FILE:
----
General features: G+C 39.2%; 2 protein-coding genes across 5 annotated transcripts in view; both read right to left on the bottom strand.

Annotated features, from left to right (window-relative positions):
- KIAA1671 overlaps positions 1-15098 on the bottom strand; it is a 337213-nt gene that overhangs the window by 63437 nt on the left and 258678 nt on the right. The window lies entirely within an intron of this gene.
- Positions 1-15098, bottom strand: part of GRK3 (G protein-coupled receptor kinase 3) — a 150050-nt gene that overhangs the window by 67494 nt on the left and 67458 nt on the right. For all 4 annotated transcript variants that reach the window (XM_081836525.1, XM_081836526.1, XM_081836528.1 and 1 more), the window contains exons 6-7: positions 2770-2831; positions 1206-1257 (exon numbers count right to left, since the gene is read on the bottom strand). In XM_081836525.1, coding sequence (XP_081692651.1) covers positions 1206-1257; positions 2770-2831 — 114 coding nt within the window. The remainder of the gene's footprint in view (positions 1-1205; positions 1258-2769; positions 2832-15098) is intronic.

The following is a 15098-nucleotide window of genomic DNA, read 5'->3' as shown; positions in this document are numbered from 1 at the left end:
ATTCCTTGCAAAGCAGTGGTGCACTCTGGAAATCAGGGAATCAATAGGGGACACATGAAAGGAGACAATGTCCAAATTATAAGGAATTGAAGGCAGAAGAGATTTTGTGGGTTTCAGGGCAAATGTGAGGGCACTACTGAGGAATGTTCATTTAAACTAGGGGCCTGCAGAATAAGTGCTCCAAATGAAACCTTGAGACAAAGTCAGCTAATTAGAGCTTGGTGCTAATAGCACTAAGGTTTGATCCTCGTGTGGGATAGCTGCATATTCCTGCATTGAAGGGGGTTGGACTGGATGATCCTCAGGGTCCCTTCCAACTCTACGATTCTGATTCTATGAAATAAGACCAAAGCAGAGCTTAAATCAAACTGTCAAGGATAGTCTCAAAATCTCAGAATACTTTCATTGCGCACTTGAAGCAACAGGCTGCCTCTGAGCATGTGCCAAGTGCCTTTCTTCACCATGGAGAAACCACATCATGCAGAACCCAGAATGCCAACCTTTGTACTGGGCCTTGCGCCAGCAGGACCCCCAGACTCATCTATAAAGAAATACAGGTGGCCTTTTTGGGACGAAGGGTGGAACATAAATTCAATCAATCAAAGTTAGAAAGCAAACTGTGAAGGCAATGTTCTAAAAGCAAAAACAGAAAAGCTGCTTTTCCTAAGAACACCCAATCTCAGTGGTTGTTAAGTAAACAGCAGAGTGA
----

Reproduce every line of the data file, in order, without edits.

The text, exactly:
General features: G+C 39.2%; 2 protein-coding genes across 5 annotated transcripts in view; both read right to left on the bottom strand.

Annotated features, from left to right (window-relative positions):
- KIAA1671 overlaps positions 1-15098 on the bottom strand; it is a 337213-nt gene that overhangs the window by 63437 nt on the left and 258678 nt on the right. The window lies entirely within an intron of this gene.
- Positions 1-15098, bottom strand: part of GRK3 (G protein-coupled receptor kinase 3) — a 150050-nt gene that overhangs the window by 67494 nt on the left and 67458 nt on the right. For all 4 annotated transcript variants that reach the window (XM_081836525.1, XM_081836526.1, XM_081836528.1 and 1 more), the window contains exons 6-7: positions 2770-2831; positions 1206-1257 (exon numbers count right to left, since the gene is read on the bottom strand). In XM_081836525.1, coding sequence (XP_081692651.1) covers positions 1206-1257; positions 2770-2831 — 114 coding nt within the window. The remainder of the gene's footprint in view (positions 1-1205; positions 1258-2769; positions 2832-15098) is intronic.

The following is a 15098-nucleotide window of genomic DNA, read 5'->3' as shown; positions in this document are numbered from 1 at the left end:
ATTCCTTGCAAAGCAGTGGTGCACTCTGGAAATCAGGGAATCAATAGGGGACACATGAAAGGAGACAATGTCCAAATTATAAGGAATTGAAGGCAGAAGAGATTTTGTGGGTTTCAGGGCAAATGTGAGGGCACTACTGAGGAATGTTCATTTAAACTAGGGGCCTGCAGAATAAGTGCTCCAAATGAAACCTTGAGACAAAGTCAGCTAATTAGAGCTTGGTGCTAATAGCACTAAGGTTTGATCCTCGTGTGGGATAGCTGCATATTCCTGCATTGAAGGGGGTTGGACTGGATGATCCTCAGGGTCCCTTCCAACTCTACGATTCTGATTCTATGAAATAAGACCAAAGCAGAGCTTAAATCAAACTGTCAAGGATAGTCTCAAAATCTCAGAATACTTTCATTGCGCACTTGAAGCAACAGGCTGCCTCTGAGCATGTGCCAAGTGCCTTTCTTCACCATGGAGAAACCACATCATGCAGAACCCAGAATGCCAACCTTTGTACTGGGCCTTGCGCCAGCAGGACCCCCAGACTCATCTATAAAGAAATACAGGTGGCCTTTTTGGGACGAAGGGTGGAACATAAATTCAATCAATCAAAGTTAGAAAGCAAACTGTGAAGGCAATGTTCTAAAAGCAAAAACAGAAAAGCTGCTTTTCCTAAGAACACCCAATCTCAGTGGTTGTTAAGTAAACAGCAGAGTGA